Thread overview
Disabling warnings in D-Scanner: looking for suggestions
Mar 23
kinke
Mar 24
Dennis
Mar 25
Dennis
Mar 25
CodeMyst
Mar 25
Dennis
5 days ago
SHOO
3 days ago
WebFreak001
March 23
Currently in D-Scanner it is only possible to disable warnings for the entire test suite, but not on a per-line basis. So we would like to ask for some suggestions what would be good constructs to achieve this. (See discussion on https://github.com/dlang-community/D-Scanner/pull/799 )

Some suggestions:

disabling warnings per-line using `// @suppress(dscanner.suspicious.unmodified)`
pros:
- relatively easy to implement (requires a full copy of source code in memory)
- supported by dls and serve-d already
cons:
- blows up line length
- not very flexible to ignore more than one type
- hard to verify (for example misspelling suppress)


more fully featured comments to disable
pros:
- very flexible
- could reuse syntax from well-known linting tools
cons:
- potentially very hard to implement parsing
- potentially reimplementing scoping to figure out where blocks start and end
- even harder to verify misspelling


using a Java-like @suppress UDA in the source code to mark blocks and statements
pros:
- easy to ignore warnings for whole classes
- very easy to implement when having an AST
- doesn't break when adding line breaks to a multi-line variable definition
- auto completion included, can easily extend UDA definitions & parameters with documentation and new warning codes
cons:
- easy to ignore warnings for whole classes (bad practice)
- hard to mark only certain lines (like template parameters, singular if checks, etc)
- D grammar doesn't allow UDA blocks inside statements
- would need some generated UDA definition file or additional dub package to depend on to compile successfully


extending D's pragma like in C# for pragma(warning, disable, [warning codes]) and pragma(warning, restore, [warning codes])
pros:
- good syntax support (supported in most syntax parts)
- can enable/disable anywhere without requiring extra nesting in {} blocks
- easy to understand exact effect range
- could offer integration with disabling built-in dmd warnings (like dead code)
cons:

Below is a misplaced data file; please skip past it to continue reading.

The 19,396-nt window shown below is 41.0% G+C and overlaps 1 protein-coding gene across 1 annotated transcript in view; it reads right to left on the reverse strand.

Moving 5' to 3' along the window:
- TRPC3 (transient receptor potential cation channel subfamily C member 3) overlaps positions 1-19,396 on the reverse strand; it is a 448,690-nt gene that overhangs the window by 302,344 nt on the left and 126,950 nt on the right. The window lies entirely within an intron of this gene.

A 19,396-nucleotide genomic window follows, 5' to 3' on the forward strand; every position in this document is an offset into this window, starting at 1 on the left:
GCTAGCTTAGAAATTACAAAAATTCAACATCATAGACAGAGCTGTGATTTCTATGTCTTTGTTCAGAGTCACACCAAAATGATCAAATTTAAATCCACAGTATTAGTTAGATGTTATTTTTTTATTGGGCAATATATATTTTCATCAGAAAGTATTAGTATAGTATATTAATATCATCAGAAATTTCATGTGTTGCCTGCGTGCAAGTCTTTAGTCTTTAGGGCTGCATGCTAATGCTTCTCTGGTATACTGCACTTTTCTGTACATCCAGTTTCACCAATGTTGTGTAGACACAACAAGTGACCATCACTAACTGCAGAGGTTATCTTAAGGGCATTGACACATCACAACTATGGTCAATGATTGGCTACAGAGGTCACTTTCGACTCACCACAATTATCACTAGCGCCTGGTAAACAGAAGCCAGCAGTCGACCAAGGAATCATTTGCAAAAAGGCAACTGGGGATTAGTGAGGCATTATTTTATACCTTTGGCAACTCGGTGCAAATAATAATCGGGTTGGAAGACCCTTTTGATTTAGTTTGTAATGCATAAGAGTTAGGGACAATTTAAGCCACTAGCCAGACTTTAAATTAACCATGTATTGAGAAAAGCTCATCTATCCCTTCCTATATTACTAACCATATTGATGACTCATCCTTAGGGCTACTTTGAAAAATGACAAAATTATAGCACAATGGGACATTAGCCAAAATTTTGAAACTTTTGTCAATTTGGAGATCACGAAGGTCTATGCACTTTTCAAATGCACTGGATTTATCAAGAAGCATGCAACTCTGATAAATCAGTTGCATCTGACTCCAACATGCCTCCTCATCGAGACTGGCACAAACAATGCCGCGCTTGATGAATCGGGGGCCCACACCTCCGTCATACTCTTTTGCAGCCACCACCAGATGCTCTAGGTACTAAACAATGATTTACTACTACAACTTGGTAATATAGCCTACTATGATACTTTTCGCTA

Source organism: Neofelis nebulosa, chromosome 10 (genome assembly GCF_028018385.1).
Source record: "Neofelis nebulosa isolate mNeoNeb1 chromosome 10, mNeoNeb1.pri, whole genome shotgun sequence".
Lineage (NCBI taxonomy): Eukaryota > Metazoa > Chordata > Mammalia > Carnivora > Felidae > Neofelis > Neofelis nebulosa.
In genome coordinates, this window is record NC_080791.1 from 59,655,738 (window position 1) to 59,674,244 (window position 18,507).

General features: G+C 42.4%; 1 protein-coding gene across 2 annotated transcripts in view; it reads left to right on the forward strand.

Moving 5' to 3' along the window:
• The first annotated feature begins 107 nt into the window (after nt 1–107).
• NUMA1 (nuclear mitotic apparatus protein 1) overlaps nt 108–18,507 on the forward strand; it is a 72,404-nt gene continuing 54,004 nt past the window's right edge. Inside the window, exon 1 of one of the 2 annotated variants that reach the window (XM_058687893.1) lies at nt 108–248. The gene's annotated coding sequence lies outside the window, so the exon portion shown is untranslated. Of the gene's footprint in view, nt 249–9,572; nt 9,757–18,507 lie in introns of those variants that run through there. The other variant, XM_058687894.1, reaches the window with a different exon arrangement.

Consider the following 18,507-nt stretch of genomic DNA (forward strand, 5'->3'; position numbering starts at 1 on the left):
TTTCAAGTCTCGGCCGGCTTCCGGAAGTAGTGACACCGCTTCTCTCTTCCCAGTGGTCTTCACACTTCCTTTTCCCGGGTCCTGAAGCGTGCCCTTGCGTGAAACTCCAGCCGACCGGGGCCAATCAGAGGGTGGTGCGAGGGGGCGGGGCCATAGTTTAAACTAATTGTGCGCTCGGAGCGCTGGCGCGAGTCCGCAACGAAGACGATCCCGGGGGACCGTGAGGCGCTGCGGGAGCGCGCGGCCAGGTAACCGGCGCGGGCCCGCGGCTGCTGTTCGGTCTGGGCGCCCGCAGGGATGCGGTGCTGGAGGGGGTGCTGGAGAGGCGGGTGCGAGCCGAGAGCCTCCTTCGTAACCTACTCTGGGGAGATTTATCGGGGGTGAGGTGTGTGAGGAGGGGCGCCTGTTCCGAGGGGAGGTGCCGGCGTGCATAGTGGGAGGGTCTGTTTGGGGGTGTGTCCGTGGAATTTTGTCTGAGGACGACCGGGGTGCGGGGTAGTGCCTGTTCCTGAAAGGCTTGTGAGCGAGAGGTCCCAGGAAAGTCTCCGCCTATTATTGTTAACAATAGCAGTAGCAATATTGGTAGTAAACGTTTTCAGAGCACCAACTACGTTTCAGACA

- would need to extend D's spec (and would only start working with newer D versions) as currently unknown pragmas, even vendor defined, are defined to error
- would need more precise specification for warning codes
-> would take a lot of time to implement


What kind of suppression system would you prefer to see in D-Scanner, what would you prefer not to see? Open for suggestions.
March 23
On Monday, 23 March 2020 at 13:15:08 UTC, WebFreak001 wrote:
> more fully featured comments to disable
> pros:
> - very flexible
> - could reuse syntax from well-known linting tools

Definitely this.
March 24
I actively try to reduce D-scanner warnings in my projects appearing in the VS Code 'problems' tab (using your super-handy code-d extension, thanks for developing that!), but I never put comments in to suppress warnings.

They clutter up the code and I don't like them.

I know code-d supports the `// stfu` comment, which is almost as simple and unobtrusive as it gets, but even then I don't like the idea of someone else reading my code and wondering where those random profanities come from. Explicit @suppress comments are clearer in that regard, but they are long and tie your code to dscanner. You might need an additional set of suppression comments once you add a different linting tool, and it only gets worse.

That's why I only resolve warnings by modifying the offending code:

> calling foo without side effects discards return value of type string, prepend a cast(void) if intentional

This particular warning is generated by dub, but dscanner gives a similar warning for unused parameters, though code-d only grays unused parameters instead of adding a problem.

In any case, casting by void is great since it is short and clear, and it transfers to any linting tool. It even transfers to C/C++ in this case. Other examples how I remove warnings are:

> Local imports should specify the symbols being imported to avoid hiding local symbols

Specify the symbols or move the import to global scope.

> Undocumented public declaration

Add a documentation comment to the declaration (even just an empty /// ) or make it private / package.

> Line longer than 120 characters

Split up the line.

> Variable name does not match style guidelines

Change the capitalization. You can make an alias to the symbol with the original capitalization since aliases don't have a style rule.

There are a few warnings that can't easily be solved however, like the 'dscanner.suspicious.unmodified' you mentioned.
```
int x; // dscanner says: 'could be declared const'
increment(x); // but this function takes arguments by ref!
x += 0; // so should I just do some bogus 'modification'?